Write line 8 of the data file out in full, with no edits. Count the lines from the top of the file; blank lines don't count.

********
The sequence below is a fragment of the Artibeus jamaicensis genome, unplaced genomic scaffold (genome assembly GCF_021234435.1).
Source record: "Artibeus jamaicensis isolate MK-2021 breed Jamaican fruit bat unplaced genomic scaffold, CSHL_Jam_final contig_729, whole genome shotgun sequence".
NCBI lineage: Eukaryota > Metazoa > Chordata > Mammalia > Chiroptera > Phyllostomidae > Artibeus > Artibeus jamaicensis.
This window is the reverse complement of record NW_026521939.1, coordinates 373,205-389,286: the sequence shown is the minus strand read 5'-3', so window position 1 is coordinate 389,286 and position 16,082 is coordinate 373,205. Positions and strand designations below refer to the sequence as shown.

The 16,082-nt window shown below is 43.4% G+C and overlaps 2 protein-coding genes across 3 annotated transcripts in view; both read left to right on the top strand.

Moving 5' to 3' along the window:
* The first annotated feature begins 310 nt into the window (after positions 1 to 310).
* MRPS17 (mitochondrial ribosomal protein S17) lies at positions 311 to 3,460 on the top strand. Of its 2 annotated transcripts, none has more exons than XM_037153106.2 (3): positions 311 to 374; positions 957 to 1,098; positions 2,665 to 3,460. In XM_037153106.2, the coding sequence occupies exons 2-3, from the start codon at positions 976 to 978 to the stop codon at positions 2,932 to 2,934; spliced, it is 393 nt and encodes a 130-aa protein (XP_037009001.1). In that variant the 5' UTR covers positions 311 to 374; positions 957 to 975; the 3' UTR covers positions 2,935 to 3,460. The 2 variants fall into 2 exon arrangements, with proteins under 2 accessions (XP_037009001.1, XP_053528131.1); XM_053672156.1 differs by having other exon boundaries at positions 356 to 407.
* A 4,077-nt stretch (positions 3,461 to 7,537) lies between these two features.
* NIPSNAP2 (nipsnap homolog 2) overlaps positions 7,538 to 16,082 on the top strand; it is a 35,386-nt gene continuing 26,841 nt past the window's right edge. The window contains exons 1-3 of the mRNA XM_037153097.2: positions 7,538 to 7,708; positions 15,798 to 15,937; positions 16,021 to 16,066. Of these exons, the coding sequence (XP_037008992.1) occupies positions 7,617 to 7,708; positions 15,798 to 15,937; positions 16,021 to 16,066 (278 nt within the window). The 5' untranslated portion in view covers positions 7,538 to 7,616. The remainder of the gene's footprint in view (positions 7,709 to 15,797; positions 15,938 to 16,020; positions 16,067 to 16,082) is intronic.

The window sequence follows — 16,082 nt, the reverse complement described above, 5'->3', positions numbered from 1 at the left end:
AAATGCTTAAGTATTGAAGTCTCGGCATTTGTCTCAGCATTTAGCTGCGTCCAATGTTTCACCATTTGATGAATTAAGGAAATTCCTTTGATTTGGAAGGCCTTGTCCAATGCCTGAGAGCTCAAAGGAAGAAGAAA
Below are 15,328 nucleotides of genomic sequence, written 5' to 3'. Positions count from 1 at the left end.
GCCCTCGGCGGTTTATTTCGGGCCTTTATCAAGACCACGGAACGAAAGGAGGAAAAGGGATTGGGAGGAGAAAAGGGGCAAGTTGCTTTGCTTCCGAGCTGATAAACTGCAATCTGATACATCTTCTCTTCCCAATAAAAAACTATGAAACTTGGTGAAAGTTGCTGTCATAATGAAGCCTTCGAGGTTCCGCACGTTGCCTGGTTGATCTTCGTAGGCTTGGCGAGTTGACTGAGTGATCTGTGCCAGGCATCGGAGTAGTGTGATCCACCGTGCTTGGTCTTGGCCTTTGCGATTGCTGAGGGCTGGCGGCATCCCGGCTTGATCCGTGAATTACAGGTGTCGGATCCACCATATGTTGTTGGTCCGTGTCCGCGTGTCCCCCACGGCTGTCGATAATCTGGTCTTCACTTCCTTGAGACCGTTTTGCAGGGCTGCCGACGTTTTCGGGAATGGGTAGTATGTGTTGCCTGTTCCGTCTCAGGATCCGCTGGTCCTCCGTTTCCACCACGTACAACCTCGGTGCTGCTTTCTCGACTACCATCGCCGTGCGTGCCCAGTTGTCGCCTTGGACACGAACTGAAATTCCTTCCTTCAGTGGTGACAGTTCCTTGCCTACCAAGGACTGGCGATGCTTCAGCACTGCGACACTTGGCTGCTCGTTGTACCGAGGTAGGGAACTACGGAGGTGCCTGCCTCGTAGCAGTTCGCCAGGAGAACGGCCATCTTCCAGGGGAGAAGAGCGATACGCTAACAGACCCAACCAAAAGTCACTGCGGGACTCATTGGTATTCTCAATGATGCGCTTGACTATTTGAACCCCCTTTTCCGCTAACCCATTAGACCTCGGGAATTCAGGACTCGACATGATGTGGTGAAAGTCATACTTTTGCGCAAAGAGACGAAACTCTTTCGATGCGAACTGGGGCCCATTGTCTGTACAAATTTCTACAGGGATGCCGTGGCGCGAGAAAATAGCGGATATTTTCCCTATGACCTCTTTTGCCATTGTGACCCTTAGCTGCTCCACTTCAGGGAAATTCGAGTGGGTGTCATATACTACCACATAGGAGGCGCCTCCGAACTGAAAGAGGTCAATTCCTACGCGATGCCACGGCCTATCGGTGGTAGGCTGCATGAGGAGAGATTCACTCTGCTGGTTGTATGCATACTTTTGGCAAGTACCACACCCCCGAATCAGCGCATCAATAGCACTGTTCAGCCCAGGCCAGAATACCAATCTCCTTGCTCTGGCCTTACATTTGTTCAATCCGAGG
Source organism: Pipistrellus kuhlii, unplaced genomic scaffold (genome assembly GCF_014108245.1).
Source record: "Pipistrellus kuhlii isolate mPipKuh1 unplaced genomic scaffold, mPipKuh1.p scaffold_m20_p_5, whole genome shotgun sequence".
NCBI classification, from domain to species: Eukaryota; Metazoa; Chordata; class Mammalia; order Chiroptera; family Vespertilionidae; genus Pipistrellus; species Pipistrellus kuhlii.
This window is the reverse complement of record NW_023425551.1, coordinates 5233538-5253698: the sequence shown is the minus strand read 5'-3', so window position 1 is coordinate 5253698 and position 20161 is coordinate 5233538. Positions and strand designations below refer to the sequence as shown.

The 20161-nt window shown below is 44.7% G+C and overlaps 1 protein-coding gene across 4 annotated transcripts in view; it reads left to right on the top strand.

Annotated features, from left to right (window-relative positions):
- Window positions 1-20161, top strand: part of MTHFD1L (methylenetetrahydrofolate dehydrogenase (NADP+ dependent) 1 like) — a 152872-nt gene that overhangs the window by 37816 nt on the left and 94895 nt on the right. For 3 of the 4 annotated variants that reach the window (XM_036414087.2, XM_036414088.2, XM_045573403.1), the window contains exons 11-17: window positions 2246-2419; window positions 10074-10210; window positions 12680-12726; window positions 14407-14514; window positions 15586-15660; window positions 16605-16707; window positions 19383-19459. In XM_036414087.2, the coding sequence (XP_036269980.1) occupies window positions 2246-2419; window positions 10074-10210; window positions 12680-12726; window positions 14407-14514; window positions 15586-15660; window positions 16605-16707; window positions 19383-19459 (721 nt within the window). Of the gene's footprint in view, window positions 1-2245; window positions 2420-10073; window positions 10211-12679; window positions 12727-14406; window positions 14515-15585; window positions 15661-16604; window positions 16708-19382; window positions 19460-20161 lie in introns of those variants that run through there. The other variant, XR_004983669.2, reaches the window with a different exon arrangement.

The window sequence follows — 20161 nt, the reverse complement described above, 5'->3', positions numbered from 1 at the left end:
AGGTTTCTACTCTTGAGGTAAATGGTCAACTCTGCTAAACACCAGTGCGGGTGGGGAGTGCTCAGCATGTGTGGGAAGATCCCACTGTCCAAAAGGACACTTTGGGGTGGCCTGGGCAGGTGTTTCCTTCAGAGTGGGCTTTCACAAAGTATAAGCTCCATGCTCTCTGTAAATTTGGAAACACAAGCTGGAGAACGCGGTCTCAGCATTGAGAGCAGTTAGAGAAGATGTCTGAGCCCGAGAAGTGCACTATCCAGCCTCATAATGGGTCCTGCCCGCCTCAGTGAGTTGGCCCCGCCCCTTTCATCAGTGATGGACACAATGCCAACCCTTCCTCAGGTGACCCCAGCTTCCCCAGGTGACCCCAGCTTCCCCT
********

* MRPS17 (mitochondrial ribosomal protein S17) lies at positions 311 to 3,460 on the top strand. Of its 2 annotated transcripts, none has more exons than XM_037153106.2 (3): positions 311 to 374; positions 957 to 1,098; positions 2,665 to 3,460. In XM_037153106.2, the coding sequence occupies exons 2-3, from the start codon at positions 976 to 978 to the stop codon at positions 2,932 to 2,934; spliced, it is 393 nt and encodes a 130-aa protein (XP_037009001.1). In that variant the 5' UTR covers positions 311 to 374; positions 957 to 975; the 3' UTR covers positions 2,935 to 3,460. The 2 variants fall into 2 exon arrangements, with proteins under 2 accessions (XP_037009001.1, XP_053528131.1); XM_053672156.1 differs by having other exon boundaries at positions 356 to 407.